Off Road Tantra


Off Road Tantra
An exploration of the gossamer realms of tantric gazing, and a tender portrait of departed love.

I entered the scene late in his life, and though I had a firm idea of the kind of tantric script I wanted to write with a stand-in for the Divine Masculine, Michael promptly demolished it. No “firebreath orgasms,” no “you Shakti, me Shiva” repartee, and he wasn’t having any of this worshipful “lotus yoni” and “diamond vajra” stuff either. He wasn’t into glittering handwoven fabrics or Tibetan bowls. He endured two small tantra workshops I taught, playing his role well but neglecting to shower fond and doting looks at me as a tantric goddess incarnate. Perhaps our biggest surge of public tantric joy occurred during a very dismal “trance dance” which he enlivened with a spontaneous poem spoofing the entire occasion - as we goofily enacted a sort of Bhangra vaudeville all over the room which got so out of hand we accidently knocked over a portrait of Babaji at the altar. (So sorry!) It was kind of like waltzing with a Cyrano de Bergerac, but without the sword. Instead approaching tantra like most folks, we quickly went “off road” (his term), finding ourselves in uncharted gossamer terrain. It’s a delicate thing to write about a former lover, and a dead one at that, and so let me switch to third person italics for a moment, so that you can catch the flavor from a different angle:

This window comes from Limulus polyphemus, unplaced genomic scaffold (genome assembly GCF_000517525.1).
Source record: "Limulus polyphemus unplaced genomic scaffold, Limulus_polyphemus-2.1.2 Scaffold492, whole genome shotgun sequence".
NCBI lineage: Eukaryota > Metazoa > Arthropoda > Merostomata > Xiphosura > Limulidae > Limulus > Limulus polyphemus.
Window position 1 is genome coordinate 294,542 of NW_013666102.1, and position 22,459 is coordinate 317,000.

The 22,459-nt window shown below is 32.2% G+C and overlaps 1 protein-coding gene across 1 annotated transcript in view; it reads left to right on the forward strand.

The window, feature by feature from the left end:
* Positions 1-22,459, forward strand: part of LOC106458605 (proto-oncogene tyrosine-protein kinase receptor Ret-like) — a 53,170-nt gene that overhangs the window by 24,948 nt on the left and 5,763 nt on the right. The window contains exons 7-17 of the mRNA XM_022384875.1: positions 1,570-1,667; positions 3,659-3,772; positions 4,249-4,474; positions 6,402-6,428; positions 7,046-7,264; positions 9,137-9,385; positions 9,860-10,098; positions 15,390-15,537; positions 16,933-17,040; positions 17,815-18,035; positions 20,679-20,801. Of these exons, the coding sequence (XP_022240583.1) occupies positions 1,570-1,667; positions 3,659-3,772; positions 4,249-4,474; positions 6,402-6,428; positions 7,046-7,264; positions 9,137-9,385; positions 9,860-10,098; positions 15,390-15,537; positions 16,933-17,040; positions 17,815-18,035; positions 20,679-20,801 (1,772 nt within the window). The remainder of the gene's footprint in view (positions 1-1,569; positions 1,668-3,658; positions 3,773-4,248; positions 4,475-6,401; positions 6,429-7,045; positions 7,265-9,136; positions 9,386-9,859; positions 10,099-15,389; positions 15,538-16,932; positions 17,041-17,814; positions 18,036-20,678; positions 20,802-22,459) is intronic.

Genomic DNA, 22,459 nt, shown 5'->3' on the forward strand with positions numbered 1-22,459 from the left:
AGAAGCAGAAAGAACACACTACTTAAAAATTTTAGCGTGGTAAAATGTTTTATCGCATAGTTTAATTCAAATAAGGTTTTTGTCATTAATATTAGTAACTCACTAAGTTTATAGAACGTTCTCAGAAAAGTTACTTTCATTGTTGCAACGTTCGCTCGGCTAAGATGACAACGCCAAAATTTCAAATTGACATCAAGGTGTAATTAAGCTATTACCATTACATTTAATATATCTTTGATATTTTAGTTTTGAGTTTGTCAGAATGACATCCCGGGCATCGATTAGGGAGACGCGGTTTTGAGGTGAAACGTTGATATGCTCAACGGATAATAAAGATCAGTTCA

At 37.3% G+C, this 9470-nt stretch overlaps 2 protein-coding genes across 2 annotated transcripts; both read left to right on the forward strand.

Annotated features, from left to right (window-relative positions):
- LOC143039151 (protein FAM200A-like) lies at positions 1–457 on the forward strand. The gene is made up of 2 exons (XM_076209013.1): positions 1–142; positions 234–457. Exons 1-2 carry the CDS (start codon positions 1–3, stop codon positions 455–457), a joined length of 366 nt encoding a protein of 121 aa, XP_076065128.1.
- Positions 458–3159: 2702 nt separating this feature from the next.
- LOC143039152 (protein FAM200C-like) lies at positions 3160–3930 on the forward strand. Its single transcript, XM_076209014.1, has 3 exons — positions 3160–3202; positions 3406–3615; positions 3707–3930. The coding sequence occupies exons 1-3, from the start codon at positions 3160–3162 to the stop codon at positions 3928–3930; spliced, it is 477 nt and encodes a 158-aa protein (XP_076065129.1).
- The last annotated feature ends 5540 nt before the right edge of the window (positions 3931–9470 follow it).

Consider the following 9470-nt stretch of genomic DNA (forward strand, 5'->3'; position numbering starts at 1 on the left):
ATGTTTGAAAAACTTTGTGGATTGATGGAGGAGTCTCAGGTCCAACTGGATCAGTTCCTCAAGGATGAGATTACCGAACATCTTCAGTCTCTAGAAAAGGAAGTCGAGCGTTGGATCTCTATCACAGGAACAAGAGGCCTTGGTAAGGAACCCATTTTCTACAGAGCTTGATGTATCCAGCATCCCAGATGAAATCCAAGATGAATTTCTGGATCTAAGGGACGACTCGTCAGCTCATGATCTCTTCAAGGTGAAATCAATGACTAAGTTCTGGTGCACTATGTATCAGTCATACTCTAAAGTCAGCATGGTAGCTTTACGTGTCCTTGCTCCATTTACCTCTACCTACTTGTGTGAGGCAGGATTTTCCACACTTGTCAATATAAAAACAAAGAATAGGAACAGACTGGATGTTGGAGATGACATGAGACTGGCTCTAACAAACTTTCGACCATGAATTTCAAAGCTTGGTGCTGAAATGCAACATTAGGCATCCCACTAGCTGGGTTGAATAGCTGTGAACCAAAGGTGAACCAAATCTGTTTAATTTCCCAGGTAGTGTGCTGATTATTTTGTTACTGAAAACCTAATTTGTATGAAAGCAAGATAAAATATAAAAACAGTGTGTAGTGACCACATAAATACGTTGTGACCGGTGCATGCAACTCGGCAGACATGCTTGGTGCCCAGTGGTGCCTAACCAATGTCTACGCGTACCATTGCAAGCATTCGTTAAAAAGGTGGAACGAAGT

The woman lets herself into the flat, climbing stairs which are partially obstructed by papers, rocks, plants, and other natural history specimens. She looks nice. She’s dressed in anticipation of meeting her lover, but her clothes don’t seem to matter much to him. She can hear the click of his keyboard as she reaches the top of the stairs. A huge piece of printing equipment partially blocks the way to his room, along with stacks of magazines, books, and slippery plastic bags on the floor. She puts her purse on the unmade bed, which is also stacked with books, magazines, newspapers, and mail. Rubber bands lurk in the bedding. The man in the room is lit by the computer monitor, still typing on his keyboard. His long grey ponytail hangs down his back. He does not turn around, he does not acknowledge her entrance to the room. She will have to wait, as always, for him to make the transition from one activity to another...

Eventually the man turns to the woman with a greeting, spends a few more min- utes at the keyboard, then gets up from his chair and beckons her into the kitchen with a crisp command. She follows. She expects tea first and then some conversation as he sorts a month’s worth of vitamins and supplements into various compartmentalized lidded boxes. Or perhaps tonight he’ll be scraping grease from his stovetop with a razor, or delicately removing the last bits of dried flesh from a rat skeleton (many small skeletons and natural history specimens gather dust in his flat). Manual activity seems to accompany his shift into sociable interaction. Their conversation is lively, interesting, but for all its warmth, is never sentimental and seldom addresses emotions. It is not a “lover-like” exchange. Unlike other lovers, these two never indulge in mutual reminiscences designed to renew emotional closeness after a separation. Almost everything that has happened between them, good or bad, is never mentioned between them again. To the woman, this feels strange.

This article was originally published at . Reprinted with permission.
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